Bodhidharma Calligraphy, by Hakuin
Bodhidharma: "Direct pointing to one's mind and seeing into one's own nature to achieve Buddhahood".
About Bodhidharma, also called Daruma in Japan
He was the Indian, or maybe Persian, monk who introduced Buddhism in China. He's said to have arrived in the south of China by boat around the year 520. After a failed attempt to spread his teachings in this region, he went north up to Lo-yang. He got settled in the Shao-lin monastery on Mount Sung, where he practiced and taught. He is considered to be the inventor of the Shaolin Kung Fu. We don't know exactly if he died in the temple or if he went back to India. His successor in the lineage he started was one of his disciples called Hui-k'o.
About Hakuin Ekaku (1685 - 1768)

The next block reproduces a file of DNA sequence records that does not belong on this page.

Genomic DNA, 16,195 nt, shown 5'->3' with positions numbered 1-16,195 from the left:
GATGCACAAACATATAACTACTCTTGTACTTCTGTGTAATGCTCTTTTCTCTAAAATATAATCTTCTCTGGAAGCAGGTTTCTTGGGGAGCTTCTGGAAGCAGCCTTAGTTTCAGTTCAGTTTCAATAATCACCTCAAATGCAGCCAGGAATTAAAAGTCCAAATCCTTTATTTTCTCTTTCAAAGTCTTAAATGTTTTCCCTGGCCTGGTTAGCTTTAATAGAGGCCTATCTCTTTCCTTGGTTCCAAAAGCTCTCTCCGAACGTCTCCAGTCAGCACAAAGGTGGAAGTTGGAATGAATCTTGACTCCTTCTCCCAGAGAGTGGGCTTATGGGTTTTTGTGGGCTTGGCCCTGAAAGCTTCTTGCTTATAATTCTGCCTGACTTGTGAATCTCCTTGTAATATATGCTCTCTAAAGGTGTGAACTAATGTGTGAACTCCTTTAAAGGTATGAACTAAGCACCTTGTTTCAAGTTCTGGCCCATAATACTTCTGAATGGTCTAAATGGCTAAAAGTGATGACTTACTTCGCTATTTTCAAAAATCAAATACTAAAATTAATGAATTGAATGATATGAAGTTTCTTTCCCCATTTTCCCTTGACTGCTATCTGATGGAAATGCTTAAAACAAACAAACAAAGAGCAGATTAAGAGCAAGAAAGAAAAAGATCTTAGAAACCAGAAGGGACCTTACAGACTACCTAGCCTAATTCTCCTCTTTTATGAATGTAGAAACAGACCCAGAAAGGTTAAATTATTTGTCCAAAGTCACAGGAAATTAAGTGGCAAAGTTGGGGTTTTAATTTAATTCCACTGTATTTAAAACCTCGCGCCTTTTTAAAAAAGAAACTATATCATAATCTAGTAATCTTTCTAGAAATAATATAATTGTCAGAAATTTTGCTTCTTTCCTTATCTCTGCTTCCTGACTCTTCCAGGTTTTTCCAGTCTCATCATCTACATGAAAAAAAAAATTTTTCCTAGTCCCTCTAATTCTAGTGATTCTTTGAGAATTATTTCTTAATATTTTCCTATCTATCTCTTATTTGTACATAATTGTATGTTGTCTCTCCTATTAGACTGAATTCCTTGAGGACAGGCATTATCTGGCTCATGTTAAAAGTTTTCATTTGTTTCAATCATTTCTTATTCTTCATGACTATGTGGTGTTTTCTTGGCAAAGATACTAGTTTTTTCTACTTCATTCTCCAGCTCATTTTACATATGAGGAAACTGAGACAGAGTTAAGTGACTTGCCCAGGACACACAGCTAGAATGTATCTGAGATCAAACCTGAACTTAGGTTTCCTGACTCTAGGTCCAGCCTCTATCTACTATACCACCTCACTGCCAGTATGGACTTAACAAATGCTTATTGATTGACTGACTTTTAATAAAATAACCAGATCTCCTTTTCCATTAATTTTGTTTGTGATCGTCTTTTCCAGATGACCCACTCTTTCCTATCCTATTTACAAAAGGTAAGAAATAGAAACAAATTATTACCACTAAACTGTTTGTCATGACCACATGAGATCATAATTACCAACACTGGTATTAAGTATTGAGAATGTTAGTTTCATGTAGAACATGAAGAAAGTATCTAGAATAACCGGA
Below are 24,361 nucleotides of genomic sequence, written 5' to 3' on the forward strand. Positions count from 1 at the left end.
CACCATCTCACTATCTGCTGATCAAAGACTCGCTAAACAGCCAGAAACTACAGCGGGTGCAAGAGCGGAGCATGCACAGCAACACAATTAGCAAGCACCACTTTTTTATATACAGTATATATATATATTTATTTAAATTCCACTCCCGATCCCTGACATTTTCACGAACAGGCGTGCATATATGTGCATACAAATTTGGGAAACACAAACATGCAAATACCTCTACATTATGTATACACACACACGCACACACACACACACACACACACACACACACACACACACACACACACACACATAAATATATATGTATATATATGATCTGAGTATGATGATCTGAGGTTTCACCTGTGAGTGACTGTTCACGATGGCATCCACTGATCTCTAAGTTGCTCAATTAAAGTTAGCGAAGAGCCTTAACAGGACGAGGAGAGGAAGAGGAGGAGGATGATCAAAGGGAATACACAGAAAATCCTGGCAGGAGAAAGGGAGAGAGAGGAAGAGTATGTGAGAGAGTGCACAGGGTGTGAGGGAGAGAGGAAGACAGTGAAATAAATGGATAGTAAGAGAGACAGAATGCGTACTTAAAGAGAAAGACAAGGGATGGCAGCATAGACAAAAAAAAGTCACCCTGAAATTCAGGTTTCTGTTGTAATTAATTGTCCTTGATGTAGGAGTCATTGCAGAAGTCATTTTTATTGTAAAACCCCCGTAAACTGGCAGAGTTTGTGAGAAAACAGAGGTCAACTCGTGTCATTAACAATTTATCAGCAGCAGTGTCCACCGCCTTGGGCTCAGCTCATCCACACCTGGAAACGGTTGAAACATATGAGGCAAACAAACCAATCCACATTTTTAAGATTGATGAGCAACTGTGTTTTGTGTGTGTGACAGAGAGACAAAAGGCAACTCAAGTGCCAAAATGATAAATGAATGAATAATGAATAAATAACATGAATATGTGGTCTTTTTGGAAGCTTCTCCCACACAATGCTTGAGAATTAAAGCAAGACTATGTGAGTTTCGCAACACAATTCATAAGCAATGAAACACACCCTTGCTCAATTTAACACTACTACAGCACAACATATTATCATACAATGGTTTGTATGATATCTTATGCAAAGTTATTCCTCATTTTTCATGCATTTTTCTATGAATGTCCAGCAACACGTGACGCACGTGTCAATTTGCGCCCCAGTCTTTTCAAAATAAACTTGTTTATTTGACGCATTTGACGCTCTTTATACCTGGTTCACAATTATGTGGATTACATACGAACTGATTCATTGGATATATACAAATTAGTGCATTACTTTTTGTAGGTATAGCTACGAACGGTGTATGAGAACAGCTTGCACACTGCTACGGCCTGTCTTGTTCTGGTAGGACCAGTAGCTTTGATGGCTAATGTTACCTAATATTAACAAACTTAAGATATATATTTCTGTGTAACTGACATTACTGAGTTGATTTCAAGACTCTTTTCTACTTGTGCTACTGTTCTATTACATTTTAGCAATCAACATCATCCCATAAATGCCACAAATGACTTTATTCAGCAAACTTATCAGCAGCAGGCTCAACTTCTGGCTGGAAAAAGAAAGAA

Also known as Shinki-dokumyo Zen-ji, Shoju-Kokushi, Kokurin or Sarajuka-Rono, he was a master of the Zen Rinzai school. He received the Dharma transmission from Dokyo Etan (Shoju-Rojin) and was the instigator of the Zen Rinzai revival during the Edo period. He became abbot of Shoin-ji in Hara, Shizuoka when he was only 33 years old. He was a talented writer and he composed popular songs. Many of his books were written in kana syllabic alphabet, with no complicated Chinese kanjis, so that everybody could read them. He put most of his energy to bring zen teachings to ordinary people and he reestablished the Ryutaku-ji monastery in Mishima in his old days. He raised many influential and outstanding disciples like Torei En'ni, Suiou Genro or Gazan Jito.